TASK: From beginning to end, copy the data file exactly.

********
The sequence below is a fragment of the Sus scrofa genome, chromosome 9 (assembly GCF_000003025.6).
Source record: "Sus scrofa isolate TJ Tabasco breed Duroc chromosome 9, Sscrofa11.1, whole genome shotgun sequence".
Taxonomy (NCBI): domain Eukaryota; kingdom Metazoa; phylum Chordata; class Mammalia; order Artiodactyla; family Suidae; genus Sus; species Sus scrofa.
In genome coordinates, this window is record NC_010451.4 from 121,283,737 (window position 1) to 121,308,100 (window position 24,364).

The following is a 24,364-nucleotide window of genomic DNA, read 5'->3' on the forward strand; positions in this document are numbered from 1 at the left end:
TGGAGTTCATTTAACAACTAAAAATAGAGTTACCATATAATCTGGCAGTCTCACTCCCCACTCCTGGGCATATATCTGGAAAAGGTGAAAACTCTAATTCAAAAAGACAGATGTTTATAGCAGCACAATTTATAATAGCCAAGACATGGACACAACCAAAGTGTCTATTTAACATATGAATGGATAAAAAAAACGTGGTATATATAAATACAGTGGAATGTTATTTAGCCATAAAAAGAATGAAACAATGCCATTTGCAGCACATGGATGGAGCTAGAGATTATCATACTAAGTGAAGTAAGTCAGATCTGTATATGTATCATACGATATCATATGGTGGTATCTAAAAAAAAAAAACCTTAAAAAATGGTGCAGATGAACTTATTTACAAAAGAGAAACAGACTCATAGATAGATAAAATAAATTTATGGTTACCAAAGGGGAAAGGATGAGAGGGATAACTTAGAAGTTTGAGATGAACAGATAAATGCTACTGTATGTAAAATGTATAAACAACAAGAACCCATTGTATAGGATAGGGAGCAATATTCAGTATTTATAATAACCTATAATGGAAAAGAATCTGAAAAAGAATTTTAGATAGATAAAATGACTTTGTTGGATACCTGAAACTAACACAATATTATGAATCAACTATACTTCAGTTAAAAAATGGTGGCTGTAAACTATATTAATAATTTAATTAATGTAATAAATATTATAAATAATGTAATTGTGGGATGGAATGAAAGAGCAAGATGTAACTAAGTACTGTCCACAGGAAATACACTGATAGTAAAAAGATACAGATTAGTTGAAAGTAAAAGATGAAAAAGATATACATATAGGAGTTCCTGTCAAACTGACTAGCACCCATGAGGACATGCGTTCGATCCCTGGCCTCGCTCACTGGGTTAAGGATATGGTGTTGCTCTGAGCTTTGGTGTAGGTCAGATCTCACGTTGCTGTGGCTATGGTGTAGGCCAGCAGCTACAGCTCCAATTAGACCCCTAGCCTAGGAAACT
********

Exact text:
The sequence below is a fragment of the Sus scrofa genome, chromosome 9 (assembly GCF_000003025.6).
Source record: "Sus scrofa isolate TJ Tabasco breed Duroc chromosome 9, Sscrofa11.1, whole genome shotgun sequence".
Taxonomy (NCBI): domain Eukaryota; kingdom Metazoa; phylum Chordata; class Mammalia; order Artiodactyla; family Suidae; genus Sus; species Sus scrofa.
In genome coordinates, this window is record NC_010451.4 from 121,283,737 (window position 1) to 121,308,100 (window position 24,364).

The following is a 24,364-nucleotide window of genomic DNA, read 5'->3' on the forward strand; positions in this document are numbered from 1 at the left end:
TGGAGTTCATTTAACAACTAAAAATAGAGTTACCATATAATCTGGCAGTCTCACTCCCCACTCCTGGGCATATATCTGGAAAAGGTGAAAACTCTAATTCAAAAAGACAGATGTTTATAGCAGCACAATTTATAATAGCCAAGACATGGACACAACCAAAGTGTCTATTTAACATATGAATGGATAAAAAAAACGTGGTATATATAAATACAGTGGAATGTTATTTAGCCATAAAAAGAATGAAACAATGCCATTTGCAGCACATGGATGGAGCTAGAGATTATCATACTAAGTGAAGTAAGTCAGATCTGTATATGTATCATACGATATCATATGGTGGTATCTAAAAAAAAAAAACCTTAAAAAATGGTGCAGATGAACTTATTTACAAAAGAGAAACAGACTCATAGATAGATAAAATAAATTTATGGTTACCAAAGGGGAAAGGATGAGAGGGATAACTTAGAAGTTTGAGATGAACAGATAAATGCTACTGTATGTAAAATGTATAAACAACAAGAACCCATTGTATAGGATAGGGAGCAATATTCAGTATTTATAATAACCTATAATGGAAAAGAATCTGAAAAAGAATTTTAGATAGATAAAATGACTTTGTTGGATACCTGAAACTAACACAATATTATGAATCAACTATACTTCAGTTAAAAAATGGTGGCTGTAAACTATATTAATAATTTAATTAATGTAATAAATATTATAAATAATGTAATTGTGGGATGGAATGAAAGAGCAAGATGTAACTAAGTACTGTCCACAGGAAATACACTGATAGTAAAAAGATACAGATTAGTTGAAAGTAAAAGATGAAAAAGATATACATATAGGAGTTCCTGTCAAACTGACTAGCACCCATGAGGACATGCGTTCGATCCCTGGCCTCGCTCACTGGGTTAAGGATATGGTGTTGCTCTGAGCTTTGGTGTAGGTCAGATCTCACGTTGCTGTGGCTATGGTGTAGGCCAGCAGCTACAGCTCCAATTAGACCCCTAGCCTAGGAAACT